Section 52
Chapter 51,439

Allometry of sexual size dimorphism in domestic dog

Frynta, D.; Baudyšová, J.; Hradcová, P.; Faltusová, K.ři.; Kratochvíl, L.áš

Plos one 7(9): E46125


ISSN/ISBN: 1932-6203
PMID: 23049956
DOI: 10.1371/journal.pone.0046125
Accession: 051438189

Download citation:  

The tendency for male-larger sexual size dimorphism (SSD) to scale with body size - a pattern termed Rensch's rule - has been empirically supported in many animal lineages. Nevertheless, its theoretical elucidation is a subject of debate. Here, we exploited the extreme morphological variability of domestic dog (Canis familiaris) to gain insights into evolutionary causes of this rule. We studied SSD and its allometry among 74 breeds ranging in height from less than 19 cm in Chihuahua to about 84 cm in Irish wolfhound. In total, the dataset included 6,221 individuals. We demonstrate that most dog breeds are male-larger, and SSD in large breeds is comparable to SSD of their wolf ancestor. Among breeds, SSD becomes smaller with decreasing body size. The smallest breeds are nearly monomorphic. SSD among dog breeds follows the pattern consistent with Rensch's rule. The variability of body size and corresponding changes in SSD among breeds of a domestic animal shaped by artificial selection can help to better understand processes leading to emergence of Rensch's rule.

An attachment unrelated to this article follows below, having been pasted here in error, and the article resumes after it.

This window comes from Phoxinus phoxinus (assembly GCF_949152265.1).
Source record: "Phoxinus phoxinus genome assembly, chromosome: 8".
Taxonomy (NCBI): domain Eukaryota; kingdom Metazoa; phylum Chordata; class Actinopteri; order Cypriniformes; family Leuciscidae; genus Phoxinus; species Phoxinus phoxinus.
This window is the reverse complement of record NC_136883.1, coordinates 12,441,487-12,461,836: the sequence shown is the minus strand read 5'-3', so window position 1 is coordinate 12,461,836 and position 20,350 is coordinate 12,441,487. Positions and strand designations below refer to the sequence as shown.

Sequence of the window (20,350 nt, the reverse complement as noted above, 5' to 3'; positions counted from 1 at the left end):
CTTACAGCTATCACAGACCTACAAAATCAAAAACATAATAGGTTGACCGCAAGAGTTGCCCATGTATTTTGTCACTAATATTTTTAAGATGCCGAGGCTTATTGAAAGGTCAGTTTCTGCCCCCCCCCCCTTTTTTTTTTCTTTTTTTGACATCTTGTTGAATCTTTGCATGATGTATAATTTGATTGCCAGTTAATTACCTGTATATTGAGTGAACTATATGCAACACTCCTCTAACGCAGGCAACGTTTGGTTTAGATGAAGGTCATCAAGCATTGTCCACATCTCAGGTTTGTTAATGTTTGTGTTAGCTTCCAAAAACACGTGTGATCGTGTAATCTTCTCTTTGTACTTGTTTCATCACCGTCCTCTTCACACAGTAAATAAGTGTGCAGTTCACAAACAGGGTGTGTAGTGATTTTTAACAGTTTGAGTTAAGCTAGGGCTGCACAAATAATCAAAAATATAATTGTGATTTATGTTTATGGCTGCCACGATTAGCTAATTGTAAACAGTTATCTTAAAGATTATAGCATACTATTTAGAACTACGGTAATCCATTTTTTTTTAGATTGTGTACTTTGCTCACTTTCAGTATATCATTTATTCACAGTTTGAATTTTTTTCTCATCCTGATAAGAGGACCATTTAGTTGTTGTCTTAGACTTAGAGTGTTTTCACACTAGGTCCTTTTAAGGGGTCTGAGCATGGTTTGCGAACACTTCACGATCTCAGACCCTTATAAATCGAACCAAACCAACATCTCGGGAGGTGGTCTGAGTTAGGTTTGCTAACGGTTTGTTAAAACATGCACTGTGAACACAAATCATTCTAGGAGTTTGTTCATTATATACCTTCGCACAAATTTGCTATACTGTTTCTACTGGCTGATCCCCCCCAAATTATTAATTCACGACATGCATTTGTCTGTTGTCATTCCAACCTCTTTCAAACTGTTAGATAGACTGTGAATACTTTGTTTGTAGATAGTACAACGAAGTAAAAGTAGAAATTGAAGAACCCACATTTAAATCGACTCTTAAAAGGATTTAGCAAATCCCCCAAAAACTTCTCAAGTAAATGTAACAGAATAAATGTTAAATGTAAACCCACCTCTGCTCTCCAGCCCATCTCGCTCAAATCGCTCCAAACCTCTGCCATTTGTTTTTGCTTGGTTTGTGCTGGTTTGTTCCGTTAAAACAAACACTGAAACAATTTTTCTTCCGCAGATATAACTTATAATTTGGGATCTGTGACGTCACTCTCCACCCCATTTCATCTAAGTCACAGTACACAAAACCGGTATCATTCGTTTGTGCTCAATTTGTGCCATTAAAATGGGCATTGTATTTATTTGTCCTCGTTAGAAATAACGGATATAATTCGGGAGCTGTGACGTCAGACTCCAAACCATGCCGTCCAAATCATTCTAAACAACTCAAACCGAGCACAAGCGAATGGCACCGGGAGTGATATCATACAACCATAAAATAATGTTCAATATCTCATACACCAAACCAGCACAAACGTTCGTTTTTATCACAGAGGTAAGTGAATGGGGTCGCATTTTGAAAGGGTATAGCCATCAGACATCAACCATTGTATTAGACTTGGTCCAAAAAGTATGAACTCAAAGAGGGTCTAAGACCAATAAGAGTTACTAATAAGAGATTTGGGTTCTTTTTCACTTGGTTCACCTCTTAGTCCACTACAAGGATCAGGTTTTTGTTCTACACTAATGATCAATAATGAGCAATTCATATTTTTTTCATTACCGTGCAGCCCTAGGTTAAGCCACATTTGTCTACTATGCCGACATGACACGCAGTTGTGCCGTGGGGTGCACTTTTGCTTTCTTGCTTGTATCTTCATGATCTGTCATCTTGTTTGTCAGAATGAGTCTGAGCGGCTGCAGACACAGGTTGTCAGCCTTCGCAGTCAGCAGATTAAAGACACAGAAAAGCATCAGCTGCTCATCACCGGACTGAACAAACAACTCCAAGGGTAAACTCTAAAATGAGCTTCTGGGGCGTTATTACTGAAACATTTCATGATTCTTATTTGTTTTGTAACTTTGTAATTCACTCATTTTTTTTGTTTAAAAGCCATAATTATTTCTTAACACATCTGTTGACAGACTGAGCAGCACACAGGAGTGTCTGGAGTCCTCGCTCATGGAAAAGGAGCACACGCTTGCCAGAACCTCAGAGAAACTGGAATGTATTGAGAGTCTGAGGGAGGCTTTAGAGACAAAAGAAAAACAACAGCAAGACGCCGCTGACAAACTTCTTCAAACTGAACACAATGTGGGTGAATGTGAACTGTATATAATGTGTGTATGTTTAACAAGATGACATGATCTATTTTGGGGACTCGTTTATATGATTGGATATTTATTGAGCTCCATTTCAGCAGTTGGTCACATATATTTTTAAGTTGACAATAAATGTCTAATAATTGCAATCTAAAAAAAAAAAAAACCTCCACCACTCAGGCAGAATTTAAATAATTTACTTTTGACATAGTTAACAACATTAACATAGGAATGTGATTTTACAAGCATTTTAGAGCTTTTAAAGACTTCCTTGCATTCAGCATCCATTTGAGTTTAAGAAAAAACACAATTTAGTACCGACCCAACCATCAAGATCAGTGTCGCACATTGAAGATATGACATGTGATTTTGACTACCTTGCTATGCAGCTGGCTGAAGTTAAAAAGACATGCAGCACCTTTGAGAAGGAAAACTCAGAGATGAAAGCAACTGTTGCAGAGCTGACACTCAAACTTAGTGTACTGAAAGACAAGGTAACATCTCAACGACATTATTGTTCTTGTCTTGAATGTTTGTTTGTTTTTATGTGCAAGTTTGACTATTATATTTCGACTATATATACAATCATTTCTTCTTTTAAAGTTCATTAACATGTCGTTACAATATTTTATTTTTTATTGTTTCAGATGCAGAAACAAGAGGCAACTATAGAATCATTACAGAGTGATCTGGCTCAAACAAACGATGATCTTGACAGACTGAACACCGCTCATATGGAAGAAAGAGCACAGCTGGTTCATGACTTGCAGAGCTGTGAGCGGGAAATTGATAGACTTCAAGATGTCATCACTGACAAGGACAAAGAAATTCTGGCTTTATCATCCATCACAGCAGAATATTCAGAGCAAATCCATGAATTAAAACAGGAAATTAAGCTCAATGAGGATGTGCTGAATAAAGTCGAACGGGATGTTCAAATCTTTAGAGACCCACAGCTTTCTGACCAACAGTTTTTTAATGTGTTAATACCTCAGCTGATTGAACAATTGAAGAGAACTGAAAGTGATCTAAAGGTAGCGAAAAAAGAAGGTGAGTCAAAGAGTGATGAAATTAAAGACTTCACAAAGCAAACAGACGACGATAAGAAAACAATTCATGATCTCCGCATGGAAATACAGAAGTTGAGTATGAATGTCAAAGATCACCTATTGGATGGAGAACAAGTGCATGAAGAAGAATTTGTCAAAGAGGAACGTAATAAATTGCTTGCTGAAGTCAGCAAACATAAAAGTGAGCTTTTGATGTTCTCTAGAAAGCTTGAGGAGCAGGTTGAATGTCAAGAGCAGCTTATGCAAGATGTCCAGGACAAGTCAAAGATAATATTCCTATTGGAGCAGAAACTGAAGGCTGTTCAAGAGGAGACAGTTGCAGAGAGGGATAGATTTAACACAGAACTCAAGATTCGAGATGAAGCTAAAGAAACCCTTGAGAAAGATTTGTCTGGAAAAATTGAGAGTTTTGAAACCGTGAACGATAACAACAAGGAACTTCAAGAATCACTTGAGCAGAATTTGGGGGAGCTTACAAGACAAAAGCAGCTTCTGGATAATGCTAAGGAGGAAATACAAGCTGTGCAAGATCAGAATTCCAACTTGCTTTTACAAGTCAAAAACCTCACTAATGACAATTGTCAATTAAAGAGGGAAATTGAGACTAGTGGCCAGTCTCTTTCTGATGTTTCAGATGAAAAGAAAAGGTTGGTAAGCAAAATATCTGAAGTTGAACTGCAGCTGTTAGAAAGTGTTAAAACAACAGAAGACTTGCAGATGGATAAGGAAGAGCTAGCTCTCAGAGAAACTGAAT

PDF emailed within 0-6 h: $19.90